? : A wonder you're still alive.
BRUNS: At GÖTTINGEN, I expected to be arrested every day.
Notes and Comments by David Irving
Generalmajor Walter Bruns was in 1941 an Oberst der Pioniere, chief of the "Bruns Bridge Building unit" at Riga. According to Report 6824 DIC (MIS)/CI-24, dated April 29, 1945, Bruns "later heard . . . that a total of 42,000 Jewish women and children were killed in Skirotawa within three successive days." (NA: RG.332, box 93). [Return]
His description provides convincing verisimilitude -- there is all the halting train of thought, the uncertainties, the local-colour which makes for authenticity, but also the phrase which betrays instantly that Bruns was certainly himself there. Testifying at the OKW Trial (Case XII) three years later (18. Februar 1948), pp 841ff, he no doubt wisely covered up the fact that he was an eye-witness, saying just that he had been provided with reports by two unnamed officers, presumably Abberger und Schulz-Du Bois. Abberger was alive in 1992, the other died February 1945. [Return]
There can be no doubt as to the veracity of his description, which was overheard at No.6824 Detailed Interrogation Centre in Germany on April 25, 1945 between the 54 year old Bruns ("a mild-mannered, bureaucratic officer who is anti-Nazi") and a number of other senior-officer prisoners. [Return]
Friday, November 28, 1941 [Return]
Werner Altemeyer, the 21-year-old Stabsleiter (chief of staff) attached to the Nazi mayor of Riga, trained at the Nazi Ordensburg at Crössinsee/Pommern. Remarkable for the general reader, perhaps, the fact that a 21-year-old should have had the authority to execute this crime in the name of the German people. [Return]
In this case however Hitler had demonstrably ordered the Jews were not to be killed. On November 30, Himmler visited him at his bunker, the Wolf's Lair. Himmler noted the same day a telephone call at 13,30 hrs to SS Obergruppenführer Heydrich in Prague: "... Judentransport aus Berlin. Keine Liquidierung." (Transport of Jews from Berlin. No liquidation.) [Return]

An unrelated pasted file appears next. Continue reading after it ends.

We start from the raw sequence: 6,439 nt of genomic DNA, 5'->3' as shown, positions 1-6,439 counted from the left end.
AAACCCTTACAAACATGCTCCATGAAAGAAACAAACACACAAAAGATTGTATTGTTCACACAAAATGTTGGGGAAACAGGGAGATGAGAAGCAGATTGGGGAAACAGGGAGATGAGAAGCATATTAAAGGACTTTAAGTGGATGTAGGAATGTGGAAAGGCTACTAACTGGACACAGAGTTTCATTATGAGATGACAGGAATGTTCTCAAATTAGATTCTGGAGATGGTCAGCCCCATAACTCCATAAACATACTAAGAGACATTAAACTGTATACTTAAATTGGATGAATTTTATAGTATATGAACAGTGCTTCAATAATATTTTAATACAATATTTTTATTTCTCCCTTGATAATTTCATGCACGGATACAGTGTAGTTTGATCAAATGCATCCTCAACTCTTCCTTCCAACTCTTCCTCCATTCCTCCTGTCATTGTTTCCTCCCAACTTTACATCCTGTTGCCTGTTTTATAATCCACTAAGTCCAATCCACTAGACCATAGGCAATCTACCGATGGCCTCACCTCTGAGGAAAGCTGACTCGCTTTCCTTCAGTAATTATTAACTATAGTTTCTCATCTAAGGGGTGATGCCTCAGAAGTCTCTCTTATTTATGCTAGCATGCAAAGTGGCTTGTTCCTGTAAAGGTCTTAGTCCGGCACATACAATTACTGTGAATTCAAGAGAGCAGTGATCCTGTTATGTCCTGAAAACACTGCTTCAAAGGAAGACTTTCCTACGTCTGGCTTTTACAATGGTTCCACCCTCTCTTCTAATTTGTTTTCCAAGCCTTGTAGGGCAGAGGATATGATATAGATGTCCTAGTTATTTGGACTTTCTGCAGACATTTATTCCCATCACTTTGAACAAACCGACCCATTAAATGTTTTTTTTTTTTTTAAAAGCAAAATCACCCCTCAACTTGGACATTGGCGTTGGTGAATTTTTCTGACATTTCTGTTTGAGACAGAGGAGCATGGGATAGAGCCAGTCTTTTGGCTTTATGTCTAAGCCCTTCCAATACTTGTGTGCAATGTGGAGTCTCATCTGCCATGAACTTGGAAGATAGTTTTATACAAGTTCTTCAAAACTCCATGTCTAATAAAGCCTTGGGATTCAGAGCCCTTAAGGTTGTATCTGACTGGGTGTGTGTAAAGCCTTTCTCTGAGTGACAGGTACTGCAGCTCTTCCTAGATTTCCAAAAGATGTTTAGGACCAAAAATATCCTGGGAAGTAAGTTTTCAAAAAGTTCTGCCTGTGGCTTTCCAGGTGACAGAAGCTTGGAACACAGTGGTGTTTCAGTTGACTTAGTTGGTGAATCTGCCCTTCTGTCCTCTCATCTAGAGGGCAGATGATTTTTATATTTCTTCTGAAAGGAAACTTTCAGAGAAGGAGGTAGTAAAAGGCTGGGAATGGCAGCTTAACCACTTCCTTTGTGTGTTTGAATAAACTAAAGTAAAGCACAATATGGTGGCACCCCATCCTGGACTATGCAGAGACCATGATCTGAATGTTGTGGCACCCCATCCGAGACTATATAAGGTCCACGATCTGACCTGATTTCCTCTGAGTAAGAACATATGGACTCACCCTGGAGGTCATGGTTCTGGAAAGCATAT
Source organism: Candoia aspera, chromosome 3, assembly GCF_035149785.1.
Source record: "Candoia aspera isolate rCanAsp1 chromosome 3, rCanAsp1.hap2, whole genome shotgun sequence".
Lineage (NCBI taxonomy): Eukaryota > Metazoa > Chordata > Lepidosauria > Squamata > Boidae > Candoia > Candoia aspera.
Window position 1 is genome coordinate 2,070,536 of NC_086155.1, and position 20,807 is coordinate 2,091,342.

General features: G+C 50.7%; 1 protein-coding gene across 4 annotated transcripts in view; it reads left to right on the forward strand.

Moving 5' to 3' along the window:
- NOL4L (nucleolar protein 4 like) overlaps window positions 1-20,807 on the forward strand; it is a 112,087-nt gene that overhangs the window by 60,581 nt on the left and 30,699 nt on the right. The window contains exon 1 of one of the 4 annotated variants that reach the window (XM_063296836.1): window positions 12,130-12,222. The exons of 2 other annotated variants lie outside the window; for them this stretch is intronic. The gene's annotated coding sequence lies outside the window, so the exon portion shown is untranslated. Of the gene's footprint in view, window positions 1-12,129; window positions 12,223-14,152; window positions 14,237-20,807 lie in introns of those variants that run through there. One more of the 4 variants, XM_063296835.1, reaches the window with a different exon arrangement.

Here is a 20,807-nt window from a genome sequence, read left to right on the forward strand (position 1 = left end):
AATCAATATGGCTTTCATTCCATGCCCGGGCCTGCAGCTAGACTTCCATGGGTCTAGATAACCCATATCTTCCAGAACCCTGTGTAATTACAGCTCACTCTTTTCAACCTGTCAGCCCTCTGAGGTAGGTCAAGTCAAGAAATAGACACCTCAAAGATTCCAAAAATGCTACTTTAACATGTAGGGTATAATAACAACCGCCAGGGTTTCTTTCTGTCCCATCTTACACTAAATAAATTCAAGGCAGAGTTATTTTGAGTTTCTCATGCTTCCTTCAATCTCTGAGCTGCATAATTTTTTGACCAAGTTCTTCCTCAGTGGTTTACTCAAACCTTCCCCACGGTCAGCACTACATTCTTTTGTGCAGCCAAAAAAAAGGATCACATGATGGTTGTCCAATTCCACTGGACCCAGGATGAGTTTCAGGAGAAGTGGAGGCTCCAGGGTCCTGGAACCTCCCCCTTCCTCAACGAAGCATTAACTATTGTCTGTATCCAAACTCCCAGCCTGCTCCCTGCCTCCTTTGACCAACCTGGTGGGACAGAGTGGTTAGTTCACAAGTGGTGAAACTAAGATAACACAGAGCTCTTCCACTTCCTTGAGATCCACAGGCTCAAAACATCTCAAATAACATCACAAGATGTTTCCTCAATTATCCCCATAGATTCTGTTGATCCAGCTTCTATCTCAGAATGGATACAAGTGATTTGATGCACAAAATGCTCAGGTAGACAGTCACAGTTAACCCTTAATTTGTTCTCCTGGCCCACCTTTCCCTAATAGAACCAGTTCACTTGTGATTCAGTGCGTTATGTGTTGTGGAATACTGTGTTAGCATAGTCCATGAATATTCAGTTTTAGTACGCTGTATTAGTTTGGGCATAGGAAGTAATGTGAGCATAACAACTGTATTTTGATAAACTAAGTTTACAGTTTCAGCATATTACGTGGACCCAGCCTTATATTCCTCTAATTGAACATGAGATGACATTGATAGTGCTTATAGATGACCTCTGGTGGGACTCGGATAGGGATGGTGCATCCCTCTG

The Sunday was November 30, 1941. On November 27 the first trainload with 1,000 Berlin Jews had left the city for Riga; at 9 a.m. on the 30th, as described, at zero degrees and with three inches of snow, these were "suddenly" pulled out of the train and even before the four thousand Riga Jews who were due to be shot this day they were shot into the mass graves, at the edge of a forest strip near Rumbuli, five miles outside Riga on the highway to Dvinsk (Dünaburg) (Bericht Stahlecker vom 5. Januar 1942: ND, NO-3527). [Return]
General Alfred Jacob, since 1938 Inspekteur der Pioniere und Festungen, who had his office at OKH headquarters at that time at Angerburg, East Prussia (near Hitler's). [Return]
Oberst Erich Abberger Jacob's chief of staff. [Return]
Hptm. d. Res. Dipl. Ing. Dr Otto Schulz Du Bois; he later sent his wife a lengthy letter describing the shootings (now in the archives of the Institut für Zeitgeschichte, Munich). [Return]
Presumably Babi Yar. [Return]
Remarkable, the moral cowardice of Bruns and his senior-officer colleagues, none of whom wished personally to sign a report to the Führer's headquarters about the atrocity they had witnessed ("Wie bringen wir es dem Führer zu Gehör?"; and the fact that Hitler -- far from having issued the order, as (allegedly) claimed by Altemeyer -- seemingly intervened at once to order a halt to "diese Massenerschiessungen" as soon as a report, signed by a junior officer, was forwarded to him. [Return]
Bruns was taken prisoner by the British army on April 8, 1945 at Göttingen. There he shared captivity with Lieutenant General Heinrich Kirchheim, a former divisional commander under Rommel in North Africa, and latterly a member of the Army's Court of Honour after the Bomb Plot of July 20, 1944. Shortly after his own capture on April 12, 1945, Kirchheim offered to address an appeal to Field Marshal Wilhelm Keitel over Radio Luxemburg to cease fighting. In the first week of May 1945 he explained to the German Major General Bassenge (verbatim):
KIRCHHEIM: Ich sagte mir damals [April 1945], daß es nun endlich soweit war: Es hat doch noch Zweck. Denn an jedem Tag sterben ja nicht nur soundso viele Soldaten, sondern Frauen und Kinder. Dann sagte ich mir: Es ist doch nun auch notwendig, daß offiziell mal in der Öffentlichkeit darauf hingewiesen wird, daß wir mit diesen furchtbaren Greueln tatsächlich nichts zu tun haben. Wir haben das doch nicht gewußt, daß da 50 000, 100 000 --